…because, as you see, more so than people from any other country, music runs in the Irish blood. Everyone’s got a granny, granddad, mum or dad who played fiddle or guitar or some other instrument and would lead family singalongs after dinner. Just like camping festivals like Glastonbury are a rite of passage to the English, this is an idea as alien and foreign to most Americans. So it is no wonder that such a small country and one that was for so many years oppressed by outside forces were driven to make music. They are a people who hold what music means to them close to their hearts. We here at TGTF already knew this from the Irish and Northern Irish showcases put on at SXSW every year, but Hard Working Class Heroes is an Irish artist-specific event to show off the musical bounty from their proud little island.

Achill Island sheep
insert bad Irish sheep joke here

Following the conclusion of the event, feted Irish music journalist and Irish Times writer Jim Carroll wrote this piece Tuesday entitled “Keeping the home fires burning” as an overview of his impressions of this year’s event. Emceeing the various industry panels during the 3 days of Hard Working Class Heroes, he noted that “most of the seats were occupied by musicians rather than the people who seek to represent them.” This is important to point out for two reasons. One, musicians in Ireland are proactively trying to advance their careers and this ever vital, in as Carroll points out in his article that as although Ireland is a small country, it has one of the biggest music economies in the world. Two, there are less discovery-minded people – management willing to sign new acts, music journalists, music bloggers, etc. – attending this event, which means less acts are going to get their chance in the sun. I wonder if the same can be said about the convention portion of HWCH’s English counterpart, The Great Escape. This phenomenon worries me, and I agree with what Carroll says himself in the piece, “the acts who don’t have that [industry and management interest in them] in are effectively shut out of the process. This is something which needs to be changed, but it’s hard to see if the will or means to do so can actually be produced.”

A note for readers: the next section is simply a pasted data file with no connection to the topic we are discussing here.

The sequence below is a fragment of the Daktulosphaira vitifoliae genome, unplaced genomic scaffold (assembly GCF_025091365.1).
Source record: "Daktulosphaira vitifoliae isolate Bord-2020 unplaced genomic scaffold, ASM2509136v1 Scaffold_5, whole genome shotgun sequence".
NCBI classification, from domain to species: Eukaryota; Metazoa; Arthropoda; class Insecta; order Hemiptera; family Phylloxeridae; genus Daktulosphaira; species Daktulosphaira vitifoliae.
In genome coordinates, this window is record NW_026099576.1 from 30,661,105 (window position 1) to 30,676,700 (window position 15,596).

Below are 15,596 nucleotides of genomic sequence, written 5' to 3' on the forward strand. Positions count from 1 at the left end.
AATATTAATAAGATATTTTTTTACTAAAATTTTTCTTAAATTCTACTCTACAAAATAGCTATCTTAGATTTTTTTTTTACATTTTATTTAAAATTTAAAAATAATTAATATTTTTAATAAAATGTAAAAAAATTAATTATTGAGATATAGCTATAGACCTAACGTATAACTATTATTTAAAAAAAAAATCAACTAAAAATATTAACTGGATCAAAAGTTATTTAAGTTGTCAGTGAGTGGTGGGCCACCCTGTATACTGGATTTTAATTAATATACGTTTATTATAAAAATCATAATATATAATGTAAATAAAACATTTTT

I’m not talking about ensuring everyone gets one of those mega million label contracts of yore, all of which have pretty much disappeared from the industry landscape. I’m talking about even something as small as a mention in a newspaper, magazine or blog in another country that might open the door to further opportunities. During a panel at Hard Working Class Heroes Friday on breaking Irish bands into American media, three American journalists (curiously all women and from New York City: they couldn’t get one man or one person from outside New York?) said that it was virtually impossible for them to pitch a feature to their editor on an emerging band unless there was hype already behind them, because emerging band features don’t do well with Web site hits. As the owner of a music Web site, I understand too well that analytics are king. But what are newer, up-and-coming bands to do if the media leave them behind and are unwilling to feature them?